While I am working on the construction of the training center, mostly laying bricks for the past two months, I have a lot of time to think. And there are plenty of questions to ponder. How do we help the local church mature while avoiding pitfalls on every side? How do we train the church leaders to be pastors, elders, and deacons? How do we train them to be evangelists, church planters, preachers, theologians, teachers, and servants? How do we teach a church to minister to the poor, when the church members are the poorest people in the poorest nation on earth? How do we dismantle the culture of dependence so deeply ingrained into the minds of the people, that it is considered the duty of the rich kawajas to grant the requests of everyone who asks, because everyone thinks of himself as poor (and most are)? How do we avoid living aloof above our neighbors, so as not to provoke jealousy? How do we live like them as best as we are able, yet continue to make use of the conveniences of modern life that allow us time to serve them by addressing their spiritual and physical needs? How do I write letters to my supporters back home that paint an accurate picture of God’s work here, without sounding hopeless (as the circumstances often look) or portraying the roses without the thorns (as part of me would like to do)? How do we complete our impossible task?
The answer is found in Psalm 127:1
Unless the LORD builds the house,
They labor in vain who build it;
Unless the LORD guards the city,
The watchman keeps awake in vain.
The LORD is our builder. The LORD is our guard. Our efforts to build and to guard are a hopeless striving after the wind, unless the LORD blesses them. The LORD is the one on whom the success or failure of our mission lies, as several examples will demonstrate.
Our truck of supplies coming from Nairobi arrived on April 2nd, with great excitement. Praise the LORD for this answer to prayer! Someone on our team mentioned that this might be the most prayed for truck in history. People all over the world have been praying for it, since its expected arrival two months prior. Even after the truck was unloaded and left, the children were praying for its safe return to Nairobi. Somehow, for the adults, that prayer was far from our minds. The truck brought windows, doors, sheet metal roofing, 300 bags of cement, chairs, tables, desks, and chalkboards for the construction of the training center, among various other supplies. The lateness of the truck’s arrival was God’s doing and God’s plan, not ours. Our efforts to hasten the truck’s arrival were in vain, but God brought it safely at the right time. Although that time was delayed, and we do not know why God delayed the truck, we can know, in faith, that the timing was right.
Construction projects in South Sudan always face the difficulties of theft and hiring workers. I have heard a number of stories of troubles from past projects. Thankfully, our experience with theft and disgruntled workers has been minimal during the construction of the training center. The protection of our God and learning from our past mistakes have reduced the number of incidents. The few thefts and quarrels which have taken place are sufficient to remind us how quickly our efforts could be erased if God did not guard this work. And it is not only the sin of others that could derail our efforts. Consider how quickly we are filled with anger when someone steals from us, even something small. In such a case, our own impetuousness could easily become the unraveling point for our work.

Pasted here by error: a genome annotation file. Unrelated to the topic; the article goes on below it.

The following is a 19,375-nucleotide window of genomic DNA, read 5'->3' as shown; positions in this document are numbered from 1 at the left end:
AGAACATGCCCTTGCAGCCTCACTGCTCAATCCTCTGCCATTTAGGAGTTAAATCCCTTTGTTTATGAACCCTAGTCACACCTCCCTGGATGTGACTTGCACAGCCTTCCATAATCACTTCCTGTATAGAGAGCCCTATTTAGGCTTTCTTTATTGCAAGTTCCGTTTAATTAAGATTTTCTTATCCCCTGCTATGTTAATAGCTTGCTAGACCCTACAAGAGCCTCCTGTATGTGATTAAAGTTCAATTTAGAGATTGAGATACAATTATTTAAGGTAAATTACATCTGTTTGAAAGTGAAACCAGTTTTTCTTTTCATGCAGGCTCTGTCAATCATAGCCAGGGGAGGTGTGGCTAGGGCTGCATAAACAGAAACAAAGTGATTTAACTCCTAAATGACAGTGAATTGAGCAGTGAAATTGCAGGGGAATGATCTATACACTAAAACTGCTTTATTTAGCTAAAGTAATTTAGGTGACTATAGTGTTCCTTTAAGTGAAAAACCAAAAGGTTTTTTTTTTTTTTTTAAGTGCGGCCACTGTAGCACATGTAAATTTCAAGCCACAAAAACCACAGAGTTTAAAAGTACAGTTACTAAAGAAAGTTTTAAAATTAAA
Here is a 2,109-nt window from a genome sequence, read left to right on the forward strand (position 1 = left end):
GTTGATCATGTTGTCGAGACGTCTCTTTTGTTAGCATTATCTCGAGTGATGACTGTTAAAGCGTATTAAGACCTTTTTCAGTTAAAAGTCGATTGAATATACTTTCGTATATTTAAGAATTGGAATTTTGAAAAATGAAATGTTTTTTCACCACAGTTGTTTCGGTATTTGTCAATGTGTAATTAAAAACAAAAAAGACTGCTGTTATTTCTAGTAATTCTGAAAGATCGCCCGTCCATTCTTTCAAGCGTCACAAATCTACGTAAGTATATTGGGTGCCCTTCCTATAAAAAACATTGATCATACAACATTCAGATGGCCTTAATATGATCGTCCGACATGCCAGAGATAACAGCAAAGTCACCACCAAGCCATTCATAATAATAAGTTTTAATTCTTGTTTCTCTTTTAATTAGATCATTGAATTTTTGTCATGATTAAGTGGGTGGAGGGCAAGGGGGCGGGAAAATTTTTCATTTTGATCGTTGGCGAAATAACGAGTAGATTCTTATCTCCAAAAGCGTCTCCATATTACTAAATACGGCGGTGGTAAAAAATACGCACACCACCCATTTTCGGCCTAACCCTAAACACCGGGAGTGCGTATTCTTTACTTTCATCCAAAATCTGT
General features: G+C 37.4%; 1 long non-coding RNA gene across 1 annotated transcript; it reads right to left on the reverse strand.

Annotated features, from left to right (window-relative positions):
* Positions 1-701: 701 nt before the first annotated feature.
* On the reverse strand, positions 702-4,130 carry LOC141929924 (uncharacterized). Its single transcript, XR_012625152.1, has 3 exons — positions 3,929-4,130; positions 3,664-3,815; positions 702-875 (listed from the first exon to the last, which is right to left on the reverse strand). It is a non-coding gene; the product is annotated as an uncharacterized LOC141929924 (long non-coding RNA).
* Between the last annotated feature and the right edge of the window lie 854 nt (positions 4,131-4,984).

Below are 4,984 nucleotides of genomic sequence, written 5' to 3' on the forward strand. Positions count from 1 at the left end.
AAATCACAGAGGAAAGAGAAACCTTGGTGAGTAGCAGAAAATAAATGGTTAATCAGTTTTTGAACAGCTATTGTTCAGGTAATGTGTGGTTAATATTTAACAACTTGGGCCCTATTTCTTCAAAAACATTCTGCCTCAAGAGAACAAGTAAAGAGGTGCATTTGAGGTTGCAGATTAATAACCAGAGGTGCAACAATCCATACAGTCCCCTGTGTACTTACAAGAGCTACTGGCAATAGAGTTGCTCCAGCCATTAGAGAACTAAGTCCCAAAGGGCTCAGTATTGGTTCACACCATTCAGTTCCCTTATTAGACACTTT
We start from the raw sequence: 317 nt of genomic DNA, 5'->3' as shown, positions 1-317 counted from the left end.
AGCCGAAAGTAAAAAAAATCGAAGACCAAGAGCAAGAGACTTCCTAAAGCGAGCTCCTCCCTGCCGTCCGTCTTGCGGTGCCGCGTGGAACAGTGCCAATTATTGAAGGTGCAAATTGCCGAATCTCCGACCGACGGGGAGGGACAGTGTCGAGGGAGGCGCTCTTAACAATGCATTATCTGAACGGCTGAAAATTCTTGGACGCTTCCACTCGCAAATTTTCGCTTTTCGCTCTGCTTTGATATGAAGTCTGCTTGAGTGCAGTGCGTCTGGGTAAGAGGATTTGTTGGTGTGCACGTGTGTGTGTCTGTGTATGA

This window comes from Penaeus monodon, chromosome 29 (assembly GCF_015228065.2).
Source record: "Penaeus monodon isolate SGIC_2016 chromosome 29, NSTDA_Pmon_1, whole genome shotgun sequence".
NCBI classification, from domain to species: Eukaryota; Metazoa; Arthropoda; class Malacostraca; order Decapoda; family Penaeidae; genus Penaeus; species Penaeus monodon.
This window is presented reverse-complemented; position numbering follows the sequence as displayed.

Another reminder that the LORD is the one who guards the city is the political relations between South Sudan and Sudan. It is completely out of our control whether the two countries go to war or live in peace, open the border or close it, pump oil or shut down oil production, make inflammatory comments or come to an agreement during negotiations. I would rather not comment on the internet about the politics here, because I am sure the politics are much more nuanced than I could understand after my first few weeks. I will ask that you pray for both nations to live at peace by submitting to the Prince of Peace. You may have seen news articles about South Sudan in the past few months. The news reports you can read online are the same articles we read, and we usually do not know much more, although we wish we did. If you are prone to worrying, don’t go looking for the articles. Such articles always report on the hottest activity. If you are afraid of flying, you wouldn’t go read the wikipedia article on plane crashes just before your first airplane ride. Use the same wisdom here.
Pray also for the meeting of presbytery, which is taking place as I write (on Saturday). During this meeting regarding the business matters of Aweil Community Church, the men will plan for the future and examine men who are in training for the ministry. Pray that these men will fix their hope on the LORD to build the church and not trust their own efforts or be distracted by the cares of the world.
In considering how our own efforts could easily be in vain, I Corinthians 15:58 is a challenge to obedience and confident assurance in the LORD:
Therefore, my beloved brethren, be steadfast, immovable, always abounding in the work of the Lord, knowing that your toil is not in vain in the Lord.